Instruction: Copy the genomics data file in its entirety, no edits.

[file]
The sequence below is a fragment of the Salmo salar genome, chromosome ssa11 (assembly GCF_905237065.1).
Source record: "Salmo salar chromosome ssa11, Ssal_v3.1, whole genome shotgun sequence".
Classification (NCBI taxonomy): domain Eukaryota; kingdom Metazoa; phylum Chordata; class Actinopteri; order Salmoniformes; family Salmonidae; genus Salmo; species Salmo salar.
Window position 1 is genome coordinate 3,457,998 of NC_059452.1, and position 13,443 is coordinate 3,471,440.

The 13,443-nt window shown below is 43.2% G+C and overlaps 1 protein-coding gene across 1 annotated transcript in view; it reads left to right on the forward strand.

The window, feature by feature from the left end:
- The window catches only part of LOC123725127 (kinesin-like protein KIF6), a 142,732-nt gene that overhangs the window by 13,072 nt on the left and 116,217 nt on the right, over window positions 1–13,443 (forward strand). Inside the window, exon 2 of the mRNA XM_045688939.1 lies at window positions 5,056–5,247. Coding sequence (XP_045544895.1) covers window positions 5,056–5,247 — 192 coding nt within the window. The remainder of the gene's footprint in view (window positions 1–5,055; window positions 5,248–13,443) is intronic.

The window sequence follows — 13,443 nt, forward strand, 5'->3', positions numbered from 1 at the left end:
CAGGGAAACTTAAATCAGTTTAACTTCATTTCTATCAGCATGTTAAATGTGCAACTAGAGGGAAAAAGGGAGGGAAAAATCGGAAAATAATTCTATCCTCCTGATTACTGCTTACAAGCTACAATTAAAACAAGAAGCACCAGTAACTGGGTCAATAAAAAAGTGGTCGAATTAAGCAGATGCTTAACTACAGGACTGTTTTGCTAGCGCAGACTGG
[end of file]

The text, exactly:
The sequence below is a fragment of the Salmo salar genome, chromosome ssa11 (assembly GCF_905237065.1).
Source record: "Salmo salar chromosome ssa11, Ssal_v3.1, whole genome shotgun sequence".
Classification (NCBI taxonomy): domain Eukaryota; kingdom Metazoa; phylum Chordata; class Actinopteri; order Salmoniformes; family Salmonidae; genus Salmo; species Salmo salar.
Window position 1 is genome coordinate 3,457,998 of NC_059452.1, and position 13,443 is coordinate 3,471,440.

The 13,443-nt window shown below is 43.2% G+C and overlaps 1 protein-coding gene across 1 annotated transcript in view; it reads left to right on the forward strand.

The window, feature by feature from the left end:
- The window catches only part of LOC123725127 (kinesin-like protein KIF6), a 142,732-nt gene that overhangs the window by 13,072 nt on the left and 116,217 nt on the right, over window positions 1–13,443 (forward strand). Inside the window, exon 2 of the mRNA XM_045688939.1 lies at window positions 5,056–5,247. Coding sequence (XP_045544895.1) covers window positions 5,056–5,247 — 192 coding nt within the window. The remainder of the gene's footprint in view (window positions 1–5,055; window positions 5,248–13,443) is intronic.

The window sequence follows — 13,443 nt, forward strand, 5'->3', positions numbered from 1 at the left end:
CAGGGAAACTTAAATCAGTTTAACTTCATTTCTATCAGCATGTTAAATGTGCAACTAGAGGGAAAAAGGGAGGGAAAAATCGGAAAATAATTCTATCCTCCTGATTACTGCTTACAAGCTACAATTAAAACAAGAAGCACCAGTAACTGGGTCAATAAAAAAGTGGTCGAATTAAGCAGATGCTTAACTACAGGACTGTTTTGCTAGCGCAGACTGG